29 October 2021
New data released by the Australian Banking Association (ABA) has shown a decline in demand for hardship assistance after a peak in early August, as Australia emerges from lockdowns and border restrictions across the country.
Almost 69,000 customers have received hardship assistance since 8 July this year, including more than 27,000 home loan deferrals and more than 4,000 business loan deferrals.
Comparatively, this is just 12,000 more hardship assistance approvals since last month, the smallest increase since the banking industry announced a second COVID-19 package of assistance in July this year.
Anna Bligh, Chief Executive Officer of the Australian Banking Association, said while the data shows people still require assistance, it is reassuring to see people are getting back on their feet.
“Banks have been on-hand to assist their customers throughout the pandemic, however it’s heartening to see the need for assistance declining as many States and Territories come out of lockdown and as borders begin to open,” Ms Bligh said.
“The majority of hardship approvals came from customers in NSW and Victoria, which is obviously no surprise given the recent lockdowns, however we did see thousands of customers across the rest of Australia seek support and talk to their bank.”
Financial Difficulty Guideline
In light of the COVID-19 experience, the ABA has recently reviewed industry guidance for banks’ programs that are aimed at supporting customers in financial difficulty and has today released a new Financial Difficulty Guideline for all ABA member banks.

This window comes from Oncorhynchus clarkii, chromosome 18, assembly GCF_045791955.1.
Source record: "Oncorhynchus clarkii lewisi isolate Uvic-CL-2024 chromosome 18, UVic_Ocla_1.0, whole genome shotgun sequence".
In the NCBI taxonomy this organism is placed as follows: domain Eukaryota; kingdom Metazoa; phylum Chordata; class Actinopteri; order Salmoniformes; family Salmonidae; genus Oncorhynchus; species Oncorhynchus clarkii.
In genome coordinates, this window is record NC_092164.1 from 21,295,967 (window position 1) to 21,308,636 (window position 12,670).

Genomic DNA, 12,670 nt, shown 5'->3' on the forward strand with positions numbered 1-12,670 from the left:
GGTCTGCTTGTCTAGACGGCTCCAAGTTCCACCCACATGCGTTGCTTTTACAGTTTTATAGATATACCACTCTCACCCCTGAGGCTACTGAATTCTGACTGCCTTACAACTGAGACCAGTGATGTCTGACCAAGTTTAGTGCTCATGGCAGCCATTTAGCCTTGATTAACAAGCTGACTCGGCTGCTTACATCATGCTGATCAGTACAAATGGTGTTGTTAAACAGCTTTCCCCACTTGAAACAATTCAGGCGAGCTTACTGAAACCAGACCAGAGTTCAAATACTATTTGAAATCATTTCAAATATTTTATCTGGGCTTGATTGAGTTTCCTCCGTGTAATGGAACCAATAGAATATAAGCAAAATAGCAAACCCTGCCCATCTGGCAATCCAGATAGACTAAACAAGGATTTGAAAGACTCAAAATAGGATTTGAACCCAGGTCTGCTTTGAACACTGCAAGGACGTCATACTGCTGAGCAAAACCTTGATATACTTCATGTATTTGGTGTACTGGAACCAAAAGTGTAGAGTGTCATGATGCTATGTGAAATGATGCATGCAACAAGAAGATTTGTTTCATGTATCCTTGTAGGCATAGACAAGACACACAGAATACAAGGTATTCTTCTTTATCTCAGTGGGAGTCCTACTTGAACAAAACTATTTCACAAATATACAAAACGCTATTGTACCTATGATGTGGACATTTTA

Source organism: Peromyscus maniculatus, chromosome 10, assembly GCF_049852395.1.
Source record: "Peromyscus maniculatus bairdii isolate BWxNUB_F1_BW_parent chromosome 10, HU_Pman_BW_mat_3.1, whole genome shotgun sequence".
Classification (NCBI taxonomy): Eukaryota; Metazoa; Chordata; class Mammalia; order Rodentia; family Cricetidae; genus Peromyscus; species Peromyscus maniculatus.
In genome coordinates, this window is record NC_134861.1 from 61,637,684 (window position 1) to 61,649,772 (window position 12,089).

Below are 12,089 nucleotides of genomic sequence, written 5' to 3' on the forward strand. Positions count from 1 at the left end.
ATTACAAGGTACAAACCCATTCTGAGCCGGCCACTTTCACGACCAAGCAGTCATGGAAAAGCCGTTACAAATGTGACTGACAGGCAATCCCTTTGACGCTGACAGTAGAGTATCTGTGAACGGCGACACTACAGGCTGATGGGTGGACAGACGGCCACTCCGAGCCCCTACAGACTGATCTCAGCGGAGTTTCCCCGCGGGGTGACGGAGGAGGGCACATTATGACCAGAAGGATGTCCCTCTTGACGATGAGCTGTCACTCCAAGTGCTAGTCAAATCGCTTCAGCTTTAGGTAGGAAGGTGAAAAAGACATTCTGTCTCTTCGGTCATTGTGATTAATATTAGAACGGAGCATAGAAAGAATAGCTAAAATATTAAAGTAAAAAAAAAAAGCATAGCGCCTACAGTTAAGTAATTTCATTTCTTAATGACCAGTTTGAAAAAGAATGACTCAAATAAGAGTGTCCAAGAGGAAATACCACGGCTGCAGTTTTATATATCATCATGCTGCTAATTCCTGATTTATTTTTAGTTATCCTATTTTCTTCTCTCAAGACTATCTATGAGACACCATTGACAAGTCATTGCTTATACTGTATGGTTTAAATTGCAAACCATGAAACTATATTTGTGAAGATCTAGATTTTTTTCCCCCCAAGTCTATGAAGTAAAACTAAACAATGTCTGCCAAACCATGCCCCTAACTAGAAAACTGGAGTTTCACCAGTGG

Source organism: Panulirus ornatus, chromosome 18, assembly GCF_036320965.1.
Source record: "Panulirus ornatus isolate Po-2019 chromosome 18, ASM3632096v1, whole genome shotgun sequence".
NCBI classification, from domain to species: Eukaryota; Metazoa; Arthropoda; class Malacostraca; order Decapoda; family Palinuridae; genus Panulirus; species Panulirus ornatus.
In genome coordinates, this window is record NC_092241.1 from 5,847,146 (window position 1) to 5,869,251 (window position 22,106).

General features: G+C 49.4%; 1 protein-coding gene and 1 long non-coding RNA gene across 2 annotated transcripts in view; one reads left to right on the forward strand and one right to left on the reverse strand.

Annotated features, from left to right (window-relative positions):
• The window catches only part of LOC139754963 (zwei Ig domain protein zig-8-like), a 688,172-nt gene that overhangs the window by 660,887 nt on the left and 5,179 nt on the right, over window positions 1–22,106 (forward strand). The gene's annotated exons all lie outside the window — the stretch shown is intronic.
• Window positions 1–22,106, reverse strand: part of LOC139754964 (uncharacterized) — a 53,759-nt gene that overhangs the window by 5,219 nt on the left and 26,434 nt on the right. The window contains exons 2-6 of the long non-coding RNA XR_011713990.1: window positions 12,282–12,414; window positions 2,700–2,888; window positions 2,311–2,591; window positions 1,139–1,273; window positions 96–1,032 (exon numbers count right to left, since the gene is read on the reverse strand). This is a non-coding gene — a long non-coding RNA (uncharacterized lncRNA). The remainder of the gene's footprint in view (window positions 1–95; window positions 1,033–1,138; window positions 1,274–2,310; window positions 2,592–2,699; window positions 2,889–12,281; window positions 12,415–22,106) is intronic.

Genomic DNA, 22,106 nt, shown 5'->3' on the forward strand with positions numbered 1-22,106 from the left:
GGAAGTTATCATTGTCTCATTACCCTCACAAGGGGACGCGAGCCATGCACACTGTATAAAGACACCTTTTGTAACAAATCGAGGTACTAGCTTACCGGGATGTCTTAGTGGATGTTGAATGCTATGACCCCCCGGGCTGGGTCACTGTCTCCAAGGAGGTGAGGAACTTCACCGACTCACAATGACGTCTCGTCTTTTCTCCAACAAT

The guideline promotes good practice across the industry, which includes a framework for banks that balances the need for consistent, standardised access to financial difficulty assistance with the need for flexibility when responding to customers’ unique personal and financial circumstances.
While some banks have already begun to implement practices within the guideline, banks across the industry will roll these out over the next 12 months.
A new initiative included in the industry guideline is the option of a savings buffer for customers in financial difficulty. A savings buffer allows a person on a payment plan to have a small amount of funds set aside by the bank for unexpected expenses or emergency bills. By the end of 2023, all banks will consider providing the option of a savings buffer to customers when calculating financial hardship repayment plans.
“The practices in this updated guidance demonstrate the commitment banks have to their customers experiencing financial difficulty and define the practical assistance banks can provide a customer who is unable to repay their debts,” Ms Bligh said.
“The small business sector is already powering Australia’s economic recovery. In the three months to August 2021, $10 billion in new lending was made to small business.”